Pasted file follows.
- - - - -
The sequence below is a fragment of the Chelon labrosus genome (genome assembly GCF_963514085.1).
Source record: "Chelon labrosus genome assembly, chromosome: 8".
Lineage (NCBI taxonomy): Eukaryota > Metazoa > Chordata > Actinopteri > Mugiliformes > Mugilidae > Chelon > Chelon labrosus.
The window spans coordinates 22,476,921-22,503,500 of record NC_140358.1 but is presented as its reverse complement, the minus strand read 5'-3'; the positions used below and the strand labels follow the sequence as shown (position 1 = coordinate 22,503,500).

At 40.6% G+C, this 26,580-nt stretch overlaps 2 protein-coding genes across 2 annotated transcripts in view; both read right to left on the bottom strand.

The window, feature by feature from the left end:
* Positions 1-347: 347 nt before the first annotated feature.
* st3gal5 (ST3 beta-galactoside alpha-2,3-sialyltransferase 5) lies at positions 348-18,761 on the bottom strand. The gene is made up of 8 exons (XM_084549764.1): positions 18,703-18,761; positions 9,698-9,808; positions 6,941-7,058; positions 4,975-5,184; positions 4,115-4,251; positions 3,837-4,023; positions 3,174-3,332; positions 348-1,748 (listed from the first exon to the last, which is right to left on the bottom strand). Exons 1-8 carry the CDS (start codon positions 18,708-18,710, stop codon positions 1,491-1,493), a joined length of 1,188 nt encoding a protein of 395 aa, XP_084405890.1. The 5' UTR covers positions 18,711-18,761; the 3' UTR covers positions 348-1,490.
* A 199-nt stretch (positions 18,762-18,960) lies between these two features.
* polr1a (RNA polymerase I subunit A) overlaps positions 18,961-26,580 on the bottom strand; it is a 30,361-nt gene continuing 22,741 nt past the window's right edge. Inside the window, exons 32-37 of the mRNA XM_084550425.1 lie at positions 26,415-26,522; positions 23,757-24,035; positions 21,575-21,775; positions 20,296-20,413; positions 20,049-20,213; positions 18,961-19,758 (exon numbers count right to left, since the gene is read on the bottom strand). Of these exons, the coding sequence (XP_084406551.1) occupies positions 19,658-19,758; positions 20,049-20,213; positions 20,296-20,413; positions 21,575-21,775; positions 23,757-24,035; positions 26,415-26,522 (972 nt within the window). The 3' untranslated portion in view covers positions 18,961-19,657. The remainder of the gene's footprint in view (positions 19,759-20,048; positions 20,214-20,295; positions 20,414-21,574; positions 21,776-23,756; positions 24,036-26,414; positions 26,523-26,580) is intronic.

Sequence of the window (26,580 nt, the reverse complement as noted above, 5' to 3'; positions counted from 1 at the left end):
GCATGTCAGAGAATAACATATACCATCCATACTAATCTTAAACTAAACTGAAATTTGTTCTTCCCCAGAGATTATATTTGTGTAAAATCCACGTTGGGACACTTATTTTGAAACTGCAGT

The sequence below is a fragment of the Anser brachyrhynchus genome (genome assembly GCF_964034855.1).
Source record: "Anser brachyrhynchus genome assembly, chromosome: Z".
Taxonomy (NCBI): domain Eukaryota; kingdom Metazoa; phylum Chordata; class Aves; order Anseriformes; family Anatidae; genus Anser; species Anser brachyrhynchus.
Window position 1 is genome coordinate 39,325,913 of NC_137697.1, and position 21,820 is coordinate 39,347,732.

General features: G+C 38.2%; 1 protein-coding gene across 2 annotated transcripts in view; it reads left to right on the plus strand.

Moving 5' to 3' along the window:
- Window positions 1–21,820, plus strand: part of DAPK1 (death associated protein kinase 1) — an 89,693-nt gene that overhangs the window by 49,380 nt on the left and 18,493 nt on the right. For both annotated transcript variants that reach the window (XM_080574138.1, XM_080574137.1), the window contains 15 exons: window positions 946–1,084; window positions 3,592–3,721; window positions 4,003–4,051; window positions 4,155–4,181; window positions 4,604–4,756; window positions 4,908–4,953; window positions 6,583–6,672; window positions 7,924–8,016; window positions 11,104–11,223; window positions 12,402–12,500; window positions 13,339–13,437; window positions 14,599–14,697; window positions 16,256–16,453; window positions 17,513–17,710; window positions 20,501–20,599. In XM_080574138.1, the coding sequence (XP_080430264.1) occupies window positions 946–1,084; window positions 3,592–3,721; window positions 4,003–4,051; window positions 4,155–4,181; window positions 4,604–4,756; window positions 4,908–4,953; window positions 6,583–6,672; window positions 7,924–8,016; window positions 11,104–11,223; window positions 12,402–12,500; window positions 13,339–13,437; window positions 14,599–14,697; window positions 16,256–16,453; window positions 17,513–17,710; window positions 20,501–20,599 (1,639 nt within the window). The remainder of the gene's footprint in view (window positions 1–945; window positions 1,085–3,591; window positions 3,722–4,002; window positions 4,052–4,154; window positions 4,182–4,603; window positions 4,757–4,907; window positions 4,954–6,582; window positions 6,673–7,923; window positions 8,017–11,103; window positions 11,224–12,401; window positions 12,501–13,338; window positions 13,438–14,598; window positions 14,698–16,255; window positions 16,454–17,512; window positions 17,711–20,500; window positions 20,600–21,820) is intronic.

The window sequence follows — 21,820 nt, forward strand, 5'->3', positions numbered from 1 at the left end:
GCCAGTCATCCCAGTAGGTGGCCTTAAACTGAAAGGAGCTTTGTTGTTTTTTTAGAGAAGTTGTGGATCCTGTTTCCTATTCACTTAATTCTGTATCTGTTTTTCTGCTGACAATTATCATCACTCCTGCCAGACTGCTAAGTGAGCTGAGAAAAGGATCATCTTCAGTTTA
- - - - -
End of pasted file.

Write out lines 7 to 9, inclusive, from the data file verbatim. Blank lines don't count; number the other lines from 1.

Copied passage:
* Positions 1-347: 347 nt before the first annotated feature.
* st3gal5 (ST3 beta-galactoside alpha-2,3-sialyltransferase 5) lies at positions 348-18,761 on the bottom strand. The gene is made up of 8 exons (XM_084549764.1): positions 18,703-18,761; positions 9,698-9,808; positions 6,941-7,058; positions 4,975-5,184; positions 4,115-4,251; positions 3,837-4,023; positions 3,174-3,332; positions 348-1,748 (listed from the first exon to the last, which is right to left on the bottom strand). Exons 1-8 carry the CDS (start codon positions 18,708-18,710, stop codon positions 1,491-1,493), a joined length of 1,188 nt encoding a protein of 395 aa, XP_084405890.1. The 5' UTR covers positions 18,711-18,761; the 3' UTR covers positions 348-1,490.
* A 199-nt stretch (positions 18,762-18,960) lies between these two features.